Mate choice and pair-bonding formation are vulnerable to endocrine disruption. In mate choice trials, control and BPA-exposed female deer mice (P. maniculatus bairdii) selectively reject males developmentally exposed to BPA (50 mg/kg feed weight through the maternal diet) (Jasarevic et al., 2011). Likewise, female F3 Sprague-Dawley rats prefer F3 males whose ancestors were not prenatally exposed to the anti-androgenic EDC, vinclozolin (100 mg/kg bw/day from gestational days 8 to 14 via daily intraperitoneal injection) (Crews et al., 2007). Female sand gobies favor mating with control males, as opposed to those exposed for 7–24 days to EE2 (4 ng/L water, 13.3 nM) (Saaristo et al., 2009). Pair-bonded monogamous Mongolian gerbil (Meriones unguiculatus) females treated for a 3 week duration (from pairing to day 21 of cohabituation) with daily oral administration of either BPA (2 or 20 μg/kg bw/day) or EE2 (0.04 μg/kg bw/day) exhibit heightened investigation of their partner and less exploration than untreated controls (Razzoli et al., 2005).

Introduction of new animals into the habitat results in social inquisitiveness and in time recognition of the new member with reduced bouts investigating this individual, i.e. habituation. Developmental and transgenerational exposure to BPA (5000 μg/kg feed weight through the F0 maternal diet 7–10 days prior to being paired with a breeder male and for 2 weeks thereafter) prolonged the duration of time juvenile F1 and F3 C57BL/6 mice, respectively, spend investigating a novel animal (Wolstenholme et al., 2013). Further, F3 females, whose ancestors were exposed to BPA, persisted in investigating novel females longer than controls, suggestive of impaired dishabituation.

Exposure to BPA may affect other socio-sexual behaviors, including play, social investigation, copulation, and aggression. Decrease amount of play with males and social grooming were evident in female Sprague-Dawley rats perinatally exposed to BPA (4000 μg/kg bw/day to the dams via daily oral administration from mating through weaning at PND 21), which indicates that this chemical can defeminize select female social behaviors (Porrini et al., 2005). Sprague-Dawley rats exposed perinatally to BPA (40 mg/kg bw/day from conception to weaning or 400 mg/kg/day from gestational day 14 to postnatal day 6 via daily maternal oral dosing) demonstrated masculinization of female social behaviors with such females selectively preferring to play with and engage in socio-sexual exploration of other females (Dessi-Fulgheri et al., 2002). Another study though with C57Bl6J mice suggests that gestational exposure to 1250 μg BPA/kg feed weight increased play solicitations and approaches by both sexes (Wolstenholme et al., 2011b).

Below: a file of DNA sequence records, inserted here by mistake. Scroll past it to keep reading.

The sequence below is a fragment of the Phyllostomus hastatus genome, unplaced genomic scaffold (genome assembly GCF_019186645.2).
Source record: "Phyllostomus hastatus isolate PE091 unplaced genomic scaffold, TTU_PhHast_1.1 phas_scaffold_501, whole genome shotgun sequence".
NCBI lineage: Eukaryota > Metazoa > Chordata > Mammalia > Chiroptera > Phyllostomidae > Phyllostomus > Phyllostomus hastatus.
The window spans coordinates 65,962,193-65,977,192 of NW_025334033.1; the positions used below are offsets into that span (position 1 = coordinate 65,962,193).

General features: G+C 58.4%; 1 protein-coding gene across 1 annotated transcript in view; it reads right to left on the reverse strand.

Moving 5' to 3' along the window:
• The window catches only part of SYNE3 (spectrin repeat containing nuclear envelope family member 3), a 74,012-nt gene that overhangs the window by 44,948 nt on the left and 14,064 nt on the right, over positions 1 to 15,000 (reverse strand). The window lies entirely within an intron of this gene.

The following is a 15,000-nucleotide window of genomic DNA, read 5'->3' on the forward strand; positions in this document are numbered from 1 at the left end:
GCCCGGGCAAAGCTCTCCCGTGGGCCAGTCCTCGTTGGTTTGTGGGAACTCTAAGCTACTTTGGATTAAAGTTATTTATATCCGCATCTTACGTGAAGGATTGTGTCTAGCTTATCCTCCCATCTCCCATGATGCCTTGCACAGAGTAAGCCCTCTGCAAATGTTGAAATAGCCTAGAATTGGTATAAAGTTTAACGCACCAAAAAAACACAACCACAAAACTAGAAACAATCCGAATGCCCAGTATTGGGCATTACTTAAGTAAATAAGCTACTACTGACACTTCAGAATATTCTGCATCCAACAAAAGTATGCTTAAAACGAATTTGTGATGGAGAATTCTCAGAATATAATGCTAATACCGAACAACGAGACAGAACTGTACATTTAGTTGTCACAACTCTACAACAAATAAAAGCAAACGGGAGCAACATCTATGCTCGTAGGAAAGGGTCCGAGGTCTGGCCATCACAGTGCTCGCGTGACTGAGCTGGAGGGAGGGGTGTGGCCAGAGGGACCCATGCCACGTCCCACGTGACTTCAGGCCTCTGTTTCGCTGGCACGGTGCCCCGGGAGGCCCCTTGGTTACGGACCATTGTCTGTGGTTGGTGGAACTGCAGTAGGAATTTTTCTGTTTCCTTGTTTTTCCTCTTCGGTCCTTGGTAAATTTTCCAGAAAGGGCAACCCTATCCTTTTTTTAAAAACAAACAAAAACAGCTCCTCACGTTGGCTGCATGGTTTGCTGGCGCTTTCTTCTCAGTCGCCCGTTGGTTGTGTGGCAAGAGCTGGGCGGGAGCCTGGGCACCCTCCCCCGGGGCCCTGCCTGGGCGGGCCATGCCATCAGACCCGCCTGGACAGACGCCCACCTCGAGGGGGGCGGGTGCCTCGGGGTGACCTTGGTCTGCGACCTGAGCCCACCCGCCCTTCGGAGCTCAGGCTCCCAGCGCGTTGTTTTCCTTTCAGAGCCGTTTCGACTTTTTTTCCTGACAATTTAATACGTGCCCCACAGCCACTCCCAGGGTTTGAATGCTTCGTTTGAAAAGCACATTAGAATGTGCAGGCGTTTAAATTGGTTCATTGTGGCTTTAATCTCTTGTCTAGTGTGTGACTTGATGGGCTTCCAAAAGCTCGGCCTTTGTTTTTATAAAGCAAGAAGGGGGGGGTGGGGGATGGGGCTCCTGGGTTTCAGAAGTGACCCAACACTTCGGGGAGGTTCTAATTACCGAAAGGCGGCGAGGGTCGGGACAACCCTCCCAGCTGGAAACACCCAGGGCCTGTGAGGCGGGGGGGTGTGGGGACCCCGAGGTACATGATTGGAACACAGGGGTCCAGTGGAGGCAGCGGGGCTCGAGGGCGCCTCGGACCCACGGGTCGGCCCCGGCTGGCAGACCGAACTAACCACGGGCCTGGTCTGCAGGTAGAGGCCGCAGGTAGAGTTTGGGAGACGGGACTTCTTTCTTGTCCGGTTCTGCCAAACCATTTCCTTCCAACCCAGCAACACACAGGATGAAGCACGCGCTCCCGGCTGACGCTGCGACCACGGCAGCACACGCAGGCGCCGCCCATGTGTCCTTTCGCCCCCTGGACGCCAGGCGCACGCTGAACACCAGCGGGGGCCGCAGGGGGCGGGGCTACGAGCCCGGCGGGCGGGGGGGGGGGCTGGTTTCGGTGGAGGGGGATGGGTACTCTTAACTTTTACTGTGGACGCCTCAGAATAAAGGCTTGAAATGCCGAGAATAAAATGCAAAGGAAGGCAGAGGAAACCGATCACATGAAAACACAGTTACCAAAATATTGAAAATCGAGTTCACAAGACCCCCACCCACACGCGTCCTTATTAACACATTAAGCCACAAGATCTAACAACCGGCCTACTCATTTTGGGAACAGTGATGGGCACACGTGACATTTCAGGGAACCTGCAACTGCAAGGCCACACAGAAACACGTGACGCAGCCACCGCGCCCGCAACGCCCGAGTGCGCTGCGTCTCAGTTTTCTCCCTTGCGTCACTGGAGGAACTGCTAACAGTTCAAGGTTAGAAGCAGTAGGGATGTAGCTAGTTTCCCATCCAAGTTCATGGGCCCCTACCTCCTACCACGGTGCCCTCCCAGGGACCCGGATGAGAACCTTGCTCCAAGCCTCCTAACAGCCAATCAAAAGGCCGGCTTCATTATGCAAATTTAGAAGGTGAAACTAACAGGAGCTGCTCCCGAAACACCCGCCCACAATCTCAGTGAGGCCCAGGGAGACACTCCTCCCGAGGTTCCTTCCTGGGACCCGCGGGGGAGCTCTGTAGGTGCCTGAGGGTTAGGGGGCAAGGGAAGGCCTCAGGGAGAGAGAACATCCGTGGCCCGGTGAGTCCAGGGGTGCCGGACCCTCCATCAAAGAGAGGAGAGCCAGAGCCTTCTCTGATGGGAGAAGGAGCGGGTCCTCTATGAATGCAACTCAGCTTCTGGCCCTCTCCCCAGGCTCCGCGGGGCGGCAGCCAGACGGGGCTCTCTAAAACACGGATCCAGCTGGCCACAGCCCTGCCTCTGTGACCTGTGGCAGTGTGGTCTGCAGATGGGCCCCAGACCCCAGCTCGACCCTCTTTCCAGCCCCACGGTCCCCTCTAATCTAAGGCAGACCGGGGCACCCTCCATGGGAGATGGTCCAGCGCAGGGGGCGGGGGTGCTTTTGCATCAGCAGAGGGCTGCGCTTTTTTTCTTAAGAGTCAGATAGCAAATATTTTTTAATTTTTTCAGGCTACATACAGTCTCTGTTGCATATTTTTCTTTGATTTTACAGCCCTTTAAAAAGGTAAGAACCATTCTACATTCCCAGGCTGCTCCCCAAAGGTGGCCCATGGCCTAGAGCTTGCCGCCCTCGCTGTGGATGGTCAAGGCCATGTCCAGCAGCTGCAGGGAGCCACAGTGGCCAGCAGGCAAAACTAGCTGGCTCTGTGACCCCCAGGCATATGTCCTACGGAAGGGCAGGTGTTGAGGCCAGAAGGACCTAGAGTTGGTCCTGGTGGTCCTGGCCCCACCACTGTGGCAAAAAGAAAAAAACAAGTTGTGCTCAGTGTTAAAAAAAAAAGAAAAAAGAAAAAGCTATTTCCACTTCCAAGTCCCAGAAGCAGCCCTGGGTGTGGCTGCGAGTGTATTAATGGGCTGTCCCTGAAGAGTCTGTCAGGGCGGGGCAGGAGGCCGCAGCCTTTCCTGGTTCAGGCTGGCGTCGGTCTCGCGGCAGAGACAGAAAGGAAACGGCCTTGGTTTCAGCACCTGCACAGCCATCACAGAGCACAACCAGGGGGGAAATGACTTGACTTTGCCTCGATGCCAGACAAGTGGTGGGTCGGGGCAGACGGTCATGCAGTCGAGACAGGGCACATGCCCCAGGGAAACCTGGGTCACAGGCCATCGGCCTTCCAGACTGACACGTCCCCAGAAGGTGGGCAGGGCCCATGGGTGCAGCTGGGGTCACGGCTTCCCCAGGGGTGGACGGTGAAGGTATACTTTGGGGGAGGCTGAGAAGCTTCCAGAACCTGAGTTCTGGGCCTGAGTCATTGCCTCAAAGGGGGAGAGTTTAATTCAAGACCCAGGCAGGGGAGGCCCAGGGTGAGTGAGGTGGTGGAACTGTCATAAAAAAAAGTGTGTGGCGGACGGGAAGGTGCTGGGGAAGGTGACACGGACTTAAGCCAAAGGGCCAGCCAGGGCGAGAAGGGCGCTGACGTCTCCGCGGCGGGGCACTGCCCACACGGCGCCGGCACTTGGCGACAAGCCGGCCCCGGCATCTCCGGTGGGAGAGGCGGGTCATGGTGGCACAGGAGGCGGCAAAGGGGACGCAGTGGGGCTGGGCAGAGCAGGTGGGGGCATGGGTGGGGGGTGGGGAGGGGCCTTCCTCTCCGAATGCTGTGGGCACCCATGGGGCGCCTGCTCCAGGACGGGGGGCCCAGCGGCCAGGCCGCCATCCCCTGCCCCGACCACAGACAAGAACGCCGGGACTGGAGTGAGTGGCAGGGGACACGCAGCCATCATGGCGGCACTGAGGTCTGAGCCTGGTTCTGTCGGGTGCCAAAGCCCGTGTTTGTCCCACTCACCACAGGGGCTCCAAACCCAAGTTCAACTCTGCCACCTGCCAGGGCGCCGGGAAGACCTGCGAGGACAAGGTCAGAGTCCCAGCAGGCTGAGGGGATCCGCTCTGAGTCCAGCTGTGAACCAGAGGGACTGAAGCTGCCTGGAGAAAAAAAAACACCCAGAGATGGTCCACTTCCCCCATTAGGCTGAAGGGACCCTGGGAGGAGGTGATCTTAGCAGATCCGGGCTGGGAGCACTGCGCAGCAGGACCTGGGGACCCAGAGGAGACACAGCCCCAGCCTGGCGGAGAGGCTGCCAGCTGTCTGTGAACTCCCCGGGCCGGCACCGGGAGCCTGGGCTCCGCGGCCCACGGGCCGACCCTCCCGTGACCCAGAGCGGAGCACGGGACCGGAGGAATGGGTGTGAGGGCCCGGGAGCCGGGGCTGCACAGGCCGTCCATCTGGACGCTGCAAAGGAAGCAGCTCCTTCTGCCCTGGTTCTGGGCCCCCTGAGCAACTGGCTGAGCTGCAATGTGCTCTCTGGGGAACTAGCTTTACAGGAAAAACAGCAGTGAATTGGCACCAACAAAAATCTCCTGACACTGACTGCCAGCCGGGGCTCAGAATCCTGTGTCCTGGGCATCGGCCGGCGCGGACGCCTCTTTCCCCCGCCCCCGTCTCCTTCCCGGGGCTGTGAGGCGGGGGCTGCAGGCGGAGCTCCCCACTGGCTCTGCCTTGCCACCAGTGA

Sexual behaviors are also vulnerable to the early effects of BPA. Male LE rats, who received a “low dose” BPA (50 μg/kg bw/day through maternal oral administration spanning gestation and lactation (gestational day 7 through PND 14), were sexually incompetent as adults, but no deficits in female sexual behavior were noted in this study (Jones et al., 2011). In contrast, another report found that neonatal exposure of inbred Wistar-derived female rats to BPA (50 μg/kg bw/day or 20,000 μg/kg bw/day via daily subcutaneous injections to the pups) had later reductions in proceptive behaviors (Monje et al., 2009). While BPA exposure (50, 100, and 200 μg per egg) did overtly effect male Japanese quail (Coturnix japonica) copulatory behaviors, in ovo treatment with other estrogenic chemicals, including estradiol benzoate (10 or 25 μg per egg), DES (700 ng per egg), and the soy phytoestrogen, genistein (1000 μg per egg), abolished this behavior in pubertal males (Panzica et al., 2005).

Current data demonstrate that phthalates can also affect varying social behaviors in rodents and fish. Benzyl butyl phthalate (BBP) exposure through the water (100 μg/L, 0.32 μM) altered the shoaling behaviors (collection of fish for social purposes) in threespine stickleback (Gastrosteus aculeatus), who were treated each day for 26 days, and mummichog, a small killifish, (Fundulus heteroclitus), who were treated daily for 4 weeks (Wibe et al., 2002; Kaplan et al., 2013). BPP-treated threespine stickleback fish tended to aggregate in a single shoal that remained at the bottom of the test aquarium; whereas mummichog exposed fish preferred to shoal with smaller size fish. Male Sprague-Dawley rats exposed from adolescence to adulthood (5–6 weeks of age to 20–21 weeks of age) to BPP through the drinking water (5000 μg/L and 10, 000 μg/L or 0.016 and 0.032 μM, respectively) displayed aberrant social behaviors (Betz et al., 2013). Male and female Wistar-Imamichi rats developmentally exposed through the maternal diet from gestational day 15 through weaning (PND 21) to various phthalate chemicals (di-n-butyl phthalate, DBP- 20, 200, 2000, and 10,000 mg/kg bw/day; diisononyl phthalate, DINP- 40, 400, 4000, and 20,000 mg/kg bw/day; di-2-ethylhexyl adipate, DEHA- 480, 2400, and 12,000 mg/kg bw/day) exhibited sexual behavioral deficits (Lee et al., 2006). Copulatory behavior was diminished in male rats exposed to the varying doses of these chemicals. Similarly, the lordosis quotient was reduced in all treatment group females.